There’s nothing quite like getting into a fitness groove. You’re maintaining a habit, looking forward to your sweat sessions, seeing results, and then—boom! A slip here or a fall there, and you find yourself—seemingly—out of commission with an arm injury. As therapeutic yoga expert Diane Malaspina explains, recovering from an arm injury (or any injury) is a process and can be disappointing when you have to take a break from your workout routine.
However, there’s a silver lining. Having a strained or hurt arm forces you to think about exercise through a different lens. “Try a different type of workout to help you maintain your health goals and embrace the parts of your body that are not injured,” she encourages. “Be willing to back off in intensity and opt for slower, more mindful movements.”
If you find yourself battling elbow or shoulder pain, you can still remain active with a few modifications. Here, fitness professionals offer their best advice on how to work out when you have an arm injury.
Ease away from weight—including bodyweight.
Depending on what part of your arm is currently healing, lifting and gripping could prove nearly impossible, says physical therapist Lauren Lobert, D.P.T., O.M.P.T., C.S.C.S. This means movements such as push-ups or burpees will put unnecessary strain on your body. If the culprit behind your pain is your shoulder, it’s not smart to lift a dumbbell—or any sort of weight—above your head. Instead, Lobert suggests strengthening your rotator cuff via internal and external rotations at your side. Plus, you likely have full range of lower-body moves, including squats, lunges, and step-ups.
Once you start to regain endurance, you can gradually add pounds, but remember to proceed with caution. “To supplement upper-body activities, decrease the weight and do more repetitions in order to ensure your arm isn’t irritated by the movements. Focus on moving in a slow and controlled manner. [This] may require you to shorten your range of motion to avoid pain,” Lobert advises.
Consider wearing a brace.
According to Orthopedic Exercise Specialist Cary Raffle, C.P.T., the most common arm injuries include tennis elbow and golfer’s elbow, when either the outside or inside portion of the elbow and forearm are wonky. It’s important to speak with a trusted medical professional before exerting too much effort. However, Raffle says a brace that applies pressure to the forearm extensors (the outside part of the arm) may provide some symptom relief. With this little bit of TLC, you can continue to work out your arm but with modified, slow, weight-free movements until you properly heal and no longer feel the strain.
Burn calories on the machines.
You probably won’t beat your latest deadlift or bench press record. But Malaspina says you can still burn major calories and get your heart rate up by spending time on the cardio machines at the gym. In fact, because you may not be able to hold on to the elliptical or the sides of the treadmill, you’ll have to work even harder to move the belt and maintain speed. If you still want to work on building muscle, look up—or rather, start walking up. “Stair climbing targets the large muscle groups of the lower body and the core, burning calories and developing endurance. Stair climbing is low impact and easier on the joints,” Malaspina explains.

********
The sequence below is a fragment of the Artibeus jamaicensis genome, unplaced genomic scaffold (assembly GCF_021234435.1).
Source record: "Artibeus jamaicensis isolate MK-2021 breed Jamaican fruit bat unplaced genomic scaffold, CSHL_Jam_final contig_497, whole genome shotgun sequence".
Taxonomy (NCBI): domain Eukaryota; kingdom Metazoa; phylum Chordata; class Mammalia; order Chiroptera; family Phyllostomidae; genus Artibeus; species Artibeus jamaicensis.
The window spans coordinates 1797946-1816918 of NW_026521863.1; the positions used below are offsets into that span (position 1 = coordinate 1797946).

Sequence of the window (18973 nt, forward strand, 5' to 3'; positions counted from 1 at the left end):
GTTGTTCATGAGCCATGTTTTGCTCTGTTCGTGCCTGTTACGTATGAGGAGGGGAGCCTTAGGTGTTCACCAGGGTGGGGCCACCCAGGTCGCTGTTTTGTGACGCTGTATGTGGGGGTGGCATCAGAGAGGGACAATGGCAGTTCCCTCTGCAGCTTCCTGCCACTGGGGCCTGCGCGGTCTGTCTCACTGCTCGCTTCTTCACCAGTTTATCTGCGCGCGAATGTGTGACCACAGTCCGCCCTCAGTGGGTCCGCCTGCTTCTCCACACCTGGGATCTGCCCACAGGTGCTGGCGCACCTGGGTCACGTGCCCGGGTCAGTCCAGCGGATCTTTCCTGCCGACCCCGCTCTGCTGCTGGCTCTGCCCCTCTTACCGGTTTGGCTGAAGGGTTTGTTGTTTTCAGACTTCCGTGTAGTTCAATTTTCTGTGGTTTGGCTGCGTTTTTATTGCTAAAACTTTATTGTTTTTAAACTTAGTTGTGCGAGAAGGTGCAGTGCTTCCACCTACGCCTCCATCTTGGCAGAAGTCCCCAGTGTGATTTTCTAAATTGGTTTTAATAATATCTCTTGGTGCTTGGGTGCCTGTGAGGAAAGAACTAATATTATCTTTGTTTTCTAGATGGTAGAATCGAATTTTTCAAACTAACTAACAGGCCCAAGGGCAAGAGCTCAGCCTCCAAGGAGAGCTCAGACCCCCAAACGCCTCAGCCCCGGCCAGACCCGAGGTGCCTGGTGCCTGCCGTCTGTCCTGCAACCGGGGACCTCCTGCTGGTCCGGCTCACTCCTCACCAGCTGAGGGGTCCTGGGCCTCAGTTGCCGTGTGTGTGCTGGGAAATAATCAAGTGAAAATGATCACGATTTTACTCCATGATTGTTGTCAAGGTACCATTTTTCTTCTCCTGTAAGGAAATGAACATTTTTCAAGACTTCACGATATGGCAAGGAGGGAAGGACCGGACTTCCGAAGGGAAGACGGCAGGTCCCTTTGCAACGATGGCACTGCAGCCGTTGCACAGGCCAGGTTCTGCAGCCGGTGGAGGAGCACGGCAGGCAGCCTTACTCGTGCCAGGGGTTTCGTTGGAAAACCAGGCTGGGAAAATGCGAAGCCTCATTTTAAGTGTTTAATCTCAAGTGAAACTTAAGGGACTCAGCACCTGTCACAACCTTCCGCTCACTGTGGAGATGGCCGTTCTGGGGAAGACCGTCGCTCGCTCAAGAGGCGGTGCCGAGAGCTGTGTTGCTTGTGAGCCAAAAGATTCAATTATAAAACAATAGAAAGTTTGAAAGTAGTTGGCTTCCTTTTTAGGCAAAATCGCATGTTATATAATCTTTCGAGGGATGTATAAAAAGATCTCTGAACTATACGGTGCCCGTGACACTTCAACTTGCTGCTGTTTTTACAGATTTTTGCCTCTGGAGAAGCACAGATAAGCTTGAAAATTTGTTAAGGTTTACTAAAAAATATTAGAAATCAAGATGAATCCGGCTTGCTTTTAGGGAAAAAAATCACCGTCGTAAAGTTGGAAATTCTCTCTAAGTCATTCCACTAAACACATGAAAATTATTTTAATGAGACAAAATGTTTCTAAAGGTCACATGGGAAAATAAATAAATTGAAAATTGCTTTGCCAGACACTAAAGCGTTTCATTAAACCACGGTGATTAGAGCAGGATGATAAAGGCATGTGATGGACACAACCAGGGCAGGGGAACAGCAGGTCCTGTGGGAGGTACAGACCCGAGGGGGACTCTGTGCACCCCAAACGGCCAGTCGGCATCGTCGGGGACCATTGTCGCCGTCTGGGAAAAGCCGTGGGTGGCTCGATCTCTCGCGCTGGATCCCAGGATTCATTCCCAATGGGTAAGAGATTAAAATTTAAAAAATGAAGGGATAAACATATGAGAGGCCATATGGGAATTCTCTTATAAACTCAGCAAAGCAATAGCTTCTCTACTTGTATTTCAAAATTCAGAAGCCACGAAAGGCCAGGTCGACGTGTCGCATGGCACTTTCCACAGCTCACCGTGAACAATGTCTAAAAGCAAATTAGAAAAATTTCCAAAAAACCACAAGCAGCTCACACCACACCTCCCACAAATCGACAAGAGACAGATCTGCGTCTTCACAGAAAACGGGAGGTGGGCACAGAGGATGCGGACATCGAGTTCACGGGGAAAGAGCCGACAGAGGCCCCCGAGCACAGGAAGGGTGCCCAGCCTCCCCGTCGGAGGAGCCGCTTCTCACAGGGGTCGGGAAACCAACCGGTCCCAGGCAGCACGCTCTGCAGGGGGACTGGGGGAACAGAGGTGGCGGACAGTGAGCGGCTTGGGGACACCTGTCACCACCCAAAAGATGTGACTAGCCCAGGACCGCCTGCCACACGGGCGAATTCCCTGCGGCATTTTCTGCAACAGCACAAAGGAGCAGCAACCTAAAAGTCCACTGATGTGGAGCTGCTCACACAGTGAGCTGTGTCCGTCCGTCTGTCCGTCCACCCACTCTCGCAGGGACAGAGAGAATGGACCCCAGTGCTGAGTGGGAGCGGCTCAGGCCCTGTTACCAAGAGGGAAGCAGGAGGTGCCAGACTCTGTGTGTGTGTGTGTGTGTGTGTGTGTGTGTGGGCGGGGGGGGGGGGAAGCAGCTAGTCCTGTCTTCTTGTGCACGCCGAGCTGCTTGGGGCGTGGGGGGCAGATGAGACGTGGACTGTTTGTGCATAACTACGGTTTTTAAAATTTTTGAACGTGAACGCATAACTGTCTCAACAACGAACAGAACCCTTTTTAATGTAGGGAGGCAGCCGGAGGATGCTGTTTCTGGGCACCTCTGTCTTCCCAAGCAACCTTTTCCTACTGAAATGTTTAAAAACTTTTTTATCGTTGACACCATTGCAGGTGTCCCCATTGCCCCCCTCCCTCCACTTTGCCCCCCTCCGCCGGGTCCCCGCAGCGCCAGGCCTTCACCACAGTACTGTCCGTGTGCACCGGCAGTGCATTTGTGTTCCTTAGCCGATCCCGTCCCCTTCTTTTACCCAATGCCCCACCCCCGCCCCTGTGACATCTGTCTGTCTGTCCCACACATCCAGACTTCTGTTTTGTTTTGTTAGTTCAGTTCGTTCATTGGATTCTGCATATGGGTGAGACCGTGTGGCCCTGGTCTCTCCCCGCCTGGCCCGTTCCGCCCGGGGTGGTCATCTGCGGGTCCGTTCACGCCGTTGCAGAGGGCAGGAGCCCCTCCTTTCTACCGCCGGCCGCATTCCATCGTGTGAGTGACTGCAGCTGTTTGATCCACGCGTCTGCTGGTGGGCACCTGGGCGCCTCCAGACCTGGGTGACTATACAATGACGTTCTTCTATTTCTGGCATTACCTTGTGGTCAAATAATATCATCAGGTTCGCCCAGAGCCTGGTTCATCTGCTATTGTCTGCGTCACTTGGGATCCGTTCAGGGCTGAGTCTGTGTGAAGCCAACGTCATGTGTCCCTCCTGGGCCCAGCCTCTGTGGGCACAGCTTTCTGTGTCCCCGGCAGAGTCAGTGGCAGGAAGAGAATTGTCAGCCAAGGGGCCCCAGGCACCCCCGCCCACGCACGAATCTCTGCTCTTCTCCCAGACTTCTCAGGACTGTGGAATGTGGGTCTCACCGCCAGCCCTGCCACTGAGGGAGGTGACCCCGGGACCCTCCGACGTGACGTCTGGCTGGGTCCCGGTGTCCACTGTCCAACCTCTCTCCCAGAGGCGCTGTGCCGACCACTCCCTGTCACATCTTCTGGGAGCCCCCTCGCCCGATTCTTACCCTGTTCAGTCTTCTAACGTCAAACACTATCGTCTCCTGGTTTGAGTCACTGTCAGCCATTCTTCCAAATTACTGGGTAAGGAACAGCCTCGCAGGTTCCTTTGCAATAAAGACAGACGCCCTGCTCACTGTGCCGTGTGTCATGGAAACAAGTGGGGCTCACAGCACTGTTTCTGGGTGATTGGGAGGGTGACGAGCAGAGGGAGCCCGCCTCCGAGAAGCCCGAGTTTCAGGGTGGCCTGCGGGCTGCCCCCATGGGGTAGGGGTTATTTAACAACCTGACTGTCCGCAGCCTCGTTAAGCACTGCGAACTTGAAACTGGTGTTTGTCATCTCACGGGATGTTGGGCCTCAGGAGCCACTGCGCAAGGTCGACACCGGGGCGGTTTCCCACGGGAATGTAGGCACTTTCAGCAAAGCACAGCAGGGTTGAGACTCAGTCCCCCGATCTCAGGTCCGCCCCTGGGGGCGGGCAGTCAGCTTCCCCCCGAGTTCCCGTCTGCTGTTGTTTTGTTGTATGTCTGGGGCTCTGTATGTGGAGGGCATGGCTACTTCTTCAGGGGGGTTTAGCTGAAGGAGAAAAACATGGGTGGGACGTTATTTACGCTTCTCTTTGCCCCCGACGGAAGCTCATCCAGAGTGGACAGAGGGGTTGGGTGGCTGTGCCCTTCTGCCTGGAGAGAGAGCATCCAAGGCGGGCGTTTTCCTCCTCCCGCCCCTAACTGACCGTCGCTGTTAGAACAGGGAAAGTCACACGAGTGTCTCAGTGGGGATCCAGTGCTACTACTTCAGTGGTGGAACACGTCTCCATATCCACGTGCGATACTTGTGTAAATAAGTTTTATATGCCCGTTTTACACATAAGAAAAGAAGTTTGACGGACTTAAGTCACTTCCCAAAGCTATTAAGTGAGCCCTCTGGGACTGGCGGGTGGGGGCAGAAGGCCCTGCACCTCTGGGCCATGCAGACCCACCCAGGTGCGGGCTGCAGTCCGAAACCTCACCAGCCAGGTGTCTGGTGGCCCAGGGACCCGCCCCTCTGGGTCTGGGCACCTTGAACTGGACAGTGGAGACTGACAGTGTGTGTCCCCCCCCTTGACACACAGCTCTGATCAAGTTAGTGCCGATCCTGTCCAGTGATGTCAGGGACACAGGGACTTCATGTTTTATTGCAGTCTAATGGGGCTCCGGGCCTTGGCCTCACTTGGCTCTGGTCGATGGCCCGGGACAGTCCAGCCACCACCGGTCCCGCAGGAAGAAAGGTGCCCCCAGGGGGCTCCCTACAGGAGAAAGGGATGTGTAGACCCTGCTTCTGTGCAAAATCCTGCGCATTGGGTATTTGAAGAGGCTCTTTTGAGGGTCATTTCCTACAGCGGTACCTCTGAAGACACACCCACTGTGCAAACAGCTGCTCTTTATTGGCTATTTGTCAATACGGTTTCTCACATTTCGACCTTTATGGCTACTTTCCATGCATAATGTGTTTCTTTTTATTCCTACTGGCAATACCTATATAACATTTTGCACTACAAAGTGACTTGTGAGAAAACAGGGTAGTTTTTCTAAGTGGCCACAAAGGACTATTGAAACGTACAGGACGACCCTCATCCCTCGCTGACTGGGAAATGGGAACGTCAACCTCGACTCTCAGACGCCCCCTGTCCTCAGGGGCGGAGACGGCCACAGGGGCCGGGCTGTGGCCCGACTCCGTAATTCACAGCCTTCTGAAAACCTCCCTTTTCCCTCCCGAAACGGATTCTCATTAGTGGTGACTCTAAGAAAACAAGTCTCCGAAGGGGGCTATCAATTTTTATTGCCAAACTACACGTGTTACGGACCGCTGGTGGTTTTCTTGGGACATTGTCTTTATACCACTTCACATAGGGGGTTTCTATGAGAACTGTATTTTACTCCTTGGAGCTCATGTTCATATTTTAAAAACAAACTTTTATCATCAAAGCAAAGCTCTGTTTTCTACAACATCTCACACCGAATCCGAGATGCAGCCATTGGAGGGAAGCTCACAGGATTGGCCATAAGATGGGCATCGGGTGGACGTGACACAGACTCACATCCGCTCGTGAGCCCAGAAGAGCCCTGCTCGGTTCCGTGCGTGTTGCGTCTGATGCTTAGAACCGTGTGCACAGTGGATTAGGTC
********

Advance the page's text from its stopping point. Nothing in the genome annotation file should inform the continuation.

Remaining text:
After your cardio routine, see if your local gym features a Pilates reformer. This, Malaspina says, can be beneficial for those with an arm injury. “There are many Pilates exercises that target the abdominals, glutes, and inner thighs,” she says. “You will also be supported by the reformer, so you won’t have to bear weight in the arms.”
Depending on the nature of the injury, motion work can do your body (and arms) some good, says Jill McKay, C.P.T. One place to start is a wall slide. Stand with your back against the wall, and put your arms straight out in front of you. Then, McKay says to slide your hands over your head with elbows as close to the wall as possible before returning your arms to the starting position. Another way to improve your range of motion is by creating I’s, Y’s, and T’s and performing “clock arms” to strengthen your weak shoulders.
Modify your schedule.
Fitness professional Kyra Williams says that while those with painful shoulder or elbow injuries may be bummed to miss out on arm workouts, it’s important not to neglect your core or lower body in the process. This requires some restructuring of your workout routine but will still maintain your weight and vitality. Here’s what a revised schedule may look like:
Monday: leg day
Tuesday: running sprints and core work
Wednesday: walking and physical therapy for the arm, if you need it
Thursday: machine and core work
Friday: leg day, take two
Saturday: running or machine sprints and core work
Don’t let a simple arm injury get in the way of your workouts. Be aware of your injury, though, and be careful not to overwork it and exacerbate the injury. Skip the weights or weight-bearing exercises and focus on cardio and the other major areas of your body.